The concept of civil religion applies an adjective in front of the term 'religion' to recognise that it is a species of a much wider phenomenon. Interestingly, scholars such as Robert Bellah and Wald and Calhoun who have given extended consideration to the idea of civil religion refer to 'nations' as the fundamental units of social and political organisation. This chapter explores the concept of civil religion and utilised it to shed light on the historic rituals of the coronation ceremony. The contemporary statutory basis of the constitutional element of the coronation ceremony is the Coronation Oath Act of 1688 which requires the monarch to swear certain oaths at the coronation. Despite the significant secular elements of the coronation service, most interpreters of the more recent coronations have invested them with extremely deep religious significance.
This chapter examines the continuing traditional and official religious dimensions of the UK monarchy and Parliament and contrasts them with the newer forms of relationships with religion and belief that have emerged in the devolved UK legislature. It assesses what the relevant continuities and changes reveal about the perennial tensions between the religious and parliamentary spheres and contemporary pressures for new alignments between religion and state in the UK. In approaching these questions, there is value in utilising perspectives from the literature and debates on civil religion, ritual and power deriving from the classic work of Durkheim and related scholarship of writers such as Robert Bellah and Steven Lukes. The evolution of relationships between Christian denominations, other religions and the National Assembly of Wales which supervises the Welsh Assembly Government has followed an uncertain path, reflecting contemporary dilemmas of ordering the relationship between the spheres of government and religion.
Pentecost marks the birth of a people through the restoration of communication between people of different languages and stories. Pentecost has restored Babel by creating a people who have learned how to be at peace in a world of impatient violence. It was at Babel that people, seduced by the technological breakthrough of learning to make bricks, concluded that they had become god-like because they were now free from the limitations of nature and their particular histories. For after Babel, God, who had first made a covenant with all creation, chooses to call out one people that they might be a witness to God's will. If the church is rightly understood to be God's new language it is crucial that it not displace our particular languages. But learning the languages of peace cannot, in the name of universality, require that Jonathan Sacks forfeit the particularity of his tradition's memory.
At the heart of the history of post-revolutionary Christianity in America is the relationship between race and salvation. Compared with all the busy Enlightenment rationalisation, the unequivocal egalitarianism of Christian salvation, the admissibility of all to saving grace, had a much more obvious appeal to those in immediate need of bodily and spiritual redemption. Christian slaves, Charles Pinckney and many others argued, would be better workers, eternally grateful to their owners for showing them 'the light of the true Christian faith'. John Adams and Jefferson respected slavery as a form of property and refused to take seriously a proposal to arm a slave regiment that would win freedom for its service. A bit like M. Jourdain discovering that he had, all along been speaking Prose, author owned that until deep into the twentieth century almost every great conflict in British history had been in its essence one of religion.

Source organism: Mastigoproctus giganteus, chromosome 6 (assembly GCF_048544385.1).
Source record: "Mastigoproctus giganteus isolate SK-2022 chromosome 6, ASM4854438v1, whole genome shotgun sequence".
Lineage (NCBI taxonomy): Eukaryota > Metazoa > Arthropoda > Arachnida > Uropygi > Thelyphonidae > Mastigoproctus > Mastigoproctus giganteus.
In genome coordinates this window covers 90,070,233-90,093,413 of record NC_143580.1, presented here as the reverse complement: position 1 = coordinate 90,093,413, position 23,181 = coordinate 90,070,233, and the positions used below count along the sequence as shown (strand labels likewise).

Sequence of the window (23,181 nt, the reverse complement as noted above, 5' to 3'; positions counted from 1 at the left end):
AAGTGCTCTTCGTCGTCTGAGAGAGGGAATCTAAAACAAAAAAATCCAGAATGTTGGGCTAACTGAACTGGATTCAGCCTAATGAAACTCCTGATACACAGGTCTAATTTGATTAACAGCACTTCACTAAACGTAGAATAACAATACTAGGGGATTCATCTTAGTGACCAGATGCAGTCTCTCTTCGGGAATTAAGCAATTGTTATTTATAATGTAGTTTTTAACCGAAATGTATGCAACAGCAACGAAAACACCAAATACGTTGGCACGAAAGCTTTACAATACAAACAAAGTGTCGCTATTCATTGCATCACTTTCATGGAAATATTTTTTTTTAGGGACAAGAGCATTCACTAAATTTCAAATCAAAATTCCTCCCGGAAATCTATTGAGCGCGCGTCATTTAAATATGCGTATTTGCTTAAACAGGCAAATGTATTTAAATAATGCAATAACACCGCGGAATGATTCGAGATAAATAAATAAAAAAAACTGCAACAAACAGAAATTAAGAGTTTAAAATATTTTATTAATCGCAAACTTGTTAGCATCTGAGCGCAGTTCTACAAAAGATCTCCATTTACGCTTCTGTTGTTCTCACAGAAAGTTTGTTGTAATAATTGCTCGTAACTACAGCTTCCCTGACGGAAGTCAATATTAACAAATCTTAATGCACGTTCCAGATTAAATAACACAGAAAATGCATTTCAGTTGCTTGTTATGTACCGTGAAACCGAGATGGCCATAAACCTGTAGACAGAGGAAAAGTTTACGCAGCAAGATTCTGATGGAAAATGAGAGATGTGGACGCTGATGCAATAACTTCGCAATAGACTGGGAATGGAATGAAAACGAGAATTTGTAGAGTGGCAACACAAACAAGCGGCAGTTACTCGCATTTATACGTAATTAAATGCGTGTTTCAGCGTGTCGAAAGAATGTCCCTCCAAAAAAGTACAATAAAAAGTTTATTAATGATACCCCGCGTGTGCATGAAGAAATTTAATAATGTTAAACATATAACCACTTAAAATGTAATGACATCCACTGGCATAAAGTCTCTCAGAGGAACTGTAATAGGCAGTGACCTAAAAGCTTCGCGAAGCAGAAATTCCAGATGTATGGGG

This book addresses the relationship between human rights and religion. The original blurb for the Oxford Amnesty Lectures of 2008 invited speakers and audiences to ponder arguments for the God-given source of human rights. The book explains how biblical inspiration (both Old and New Testament) fuelled the anti-slavery protests and later the civil rights movement in the United States. It develops the particular relevance, for arguments over human rights within Islam, of the writings of the medieval philosopher Muhammad al-Ghazali who justified an openness towards constructive engagement with other traditions. The book shows where the philosophical worldviews that inform the religion of Islam and the rights discourse may be distant from each other. It illustrates the challenge of taking the real world of human practice seriously while avoiding simplistic arguments for pluralism or relativism. The book focuses on Simon Schama's evocation of the religious fervour which helped feed the long struggles for liberation among American slave communities. It discusses the understanding of human rights in the Roman Catholic tradition. The book also shows that the Christian experience of Pentecost and what it means to learn to speak as well as understand another's language, is a continuing resource God has given the church to sustain the ability to suffer as well as respond to those who suffer for the long haul. The book argues that moral progress consists in the universalisation of Western liberal democracy with its specific understanding of human rights.